• Since we used list comprehension to loop across participants, we end up with a list of NumPy arrays (one for each participant). Thus the outermost (last applied) function below is np.array() to convert the list of values from each participant to a NumPy array, because ttest_1samp() requires a NumPy array as input.

evoked_data = np.array([np.mean(e.get_data(picks='Pz', tmin=.400, tmax=.600), axis=1) for e in diff_waves])


Now we perform the t-test. Note that ttest_1samp() produces NumPy arrays for its outputs (which here we assign to t and pval), even when we only performed one t-test. So when we print the results on the last line, we need to use t[0] and p[0] rather than simply t and p.

from scipy import stats

t, pval = stats.ttest_1samp(evoked_data, 0)
print('Difference t = ', str(round(t[0], 2)), 'p = ', str(round(pval[0], 4)))

Difference t =  -2.93 p =  0.0071


## Permutation t test and multiple comparison correction#

Another approach is to perform a t test at every electrode, so that we can visualize a statistical map of values across the scalp. This has the advantage of potentially revealing the true scalp distribution of an experimental effect, rather than being limited to the channel(s) predicted a priori to show the effect.

However, this increases our risk of false positives (Type I error). This is because when we perform a t test and use the resulting p value to determine statistical significance, we typically pick a threshold for significance (alpha, or $$\alpha$$) based on the probability of finding a result by chance, if no experimental effect were actually present. In other words, if we use an $$\alpha$$ of .05, this means there is on average a 5% probability of finding that result by chance. However, that is based on the assumption that we ran only one statistical test. If we run multiple statistical tests, and use p ≤ .05 as our threshold, then we increase the odds of finding at least one “significant” result by chance. Most intuitively, if we perform 100 statistical tests and use p ≤ .05 on each, then we are likely to end up with 5 of those results being incorrect (5/100 = 5%).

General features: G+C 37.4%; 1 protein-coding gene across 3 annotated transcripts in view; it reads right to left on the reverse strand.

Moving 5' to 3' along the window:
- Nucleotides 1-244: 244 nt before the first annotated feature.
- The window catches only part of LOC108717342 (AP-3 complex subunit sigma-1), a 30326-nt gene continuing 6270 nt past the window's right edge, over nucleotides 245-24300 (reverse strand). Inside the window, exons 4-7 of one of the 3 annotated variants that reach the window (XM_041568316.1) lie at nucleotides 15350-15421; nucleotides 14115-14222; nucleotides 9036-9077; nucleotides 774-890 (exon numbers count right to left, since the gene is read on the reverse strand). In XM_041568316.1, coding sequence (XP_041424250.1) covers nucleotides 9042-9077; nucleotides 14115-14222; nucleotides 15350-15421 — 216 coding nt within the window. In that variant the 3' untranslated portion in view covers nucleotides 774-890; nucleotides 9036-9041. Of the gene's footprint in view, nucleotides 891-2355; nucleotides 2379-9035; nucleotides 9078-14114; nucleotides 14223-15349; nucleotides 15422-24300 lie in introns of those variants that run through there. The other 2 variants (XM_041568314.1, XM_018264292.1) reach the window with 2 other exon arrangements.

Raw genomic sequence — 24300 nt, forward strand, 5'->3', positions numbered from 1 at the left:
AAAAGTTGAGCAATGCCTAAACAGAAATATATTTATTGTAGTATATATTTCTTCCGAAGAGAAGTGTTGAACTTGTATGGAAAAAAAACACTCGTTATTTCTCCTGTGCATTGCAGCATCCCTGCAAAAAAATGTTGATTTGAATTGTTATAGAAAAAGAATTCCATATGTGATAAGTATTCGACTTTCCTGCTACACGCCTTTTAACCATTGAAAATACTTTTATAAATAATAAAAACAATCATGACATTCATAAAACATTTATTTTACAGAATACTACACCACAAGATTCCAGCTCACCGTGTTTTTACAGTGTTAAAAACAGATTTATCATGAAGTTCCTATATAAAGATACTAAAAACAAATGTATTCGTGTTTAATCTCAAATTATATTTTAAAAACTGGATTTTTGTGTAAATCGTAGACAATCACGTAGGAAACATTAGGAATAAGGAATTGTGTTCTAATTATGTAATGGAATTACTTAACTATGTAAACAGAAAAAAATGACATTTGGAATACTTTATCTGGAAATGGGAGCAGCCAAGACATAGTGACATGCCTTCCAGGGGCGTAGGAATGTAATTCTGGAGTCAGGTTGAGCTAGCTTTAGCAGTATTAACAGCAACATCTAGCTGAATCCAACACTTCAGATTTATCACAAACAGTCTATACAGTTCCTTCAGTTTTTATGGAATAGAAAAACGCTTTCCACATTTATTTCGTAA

In the present data we have data from 64 electrodes for each participant. One way to correct for multiple comparisons is the Bonferroni method, which involves simply dividing the desired $$\alpha$$ value for the experiment (i.e., across all tests) by the number of tests. For this data set that would mean $$.05 / 64 = 0.00078$$. However, the Bonferroni correction assumes that each statistical test is independent of the others, which is not true for multiple channels of EEG data — nearby channels can be predicted to have similar values, since they are measuring activity from nearby scalp locations.

There are several alternative ways of controlling for multiple comparisons. One is to perform a permutation t test. Widely introduced to the field of neuroimaging by Nichols and Holmes (2001)permutation is a well-established approach in the field of statistics. The basic concepts in permutation testing are exchangability and randomization. If we have multiple data points from two sets of experimental conditions (e.g., Violation and Control), and there is no true difference between the conditions, then it should not matter if we perform a t test between the data points using the correct condition labels, or if we randomly re-label the condition of each data point (i.e., exchange the labels among data points). In other words, if ERP amplitude in the Violation and Control conditions are not truly different, then if we scramble which data points we call Violation and which ones we call Control, and perform the t test again, the results of that t test should not be too different from the “correct” t test. On the other hand, if there is a true experimental effect, then randomizing the labels of each data point should result in consistently lower t values than the true labeling. The reason this approach is called permutation testing is that we perform the random exchange of labels and data points many times, each with a different reassignment (i.e., a different permutation of labels and data points). Typically this is done thousands of times, in order to get a reliable estimate of the null distribution — that is, the distribution of t scores across different permutations that we know don’t match the true label-to-data-point mapping.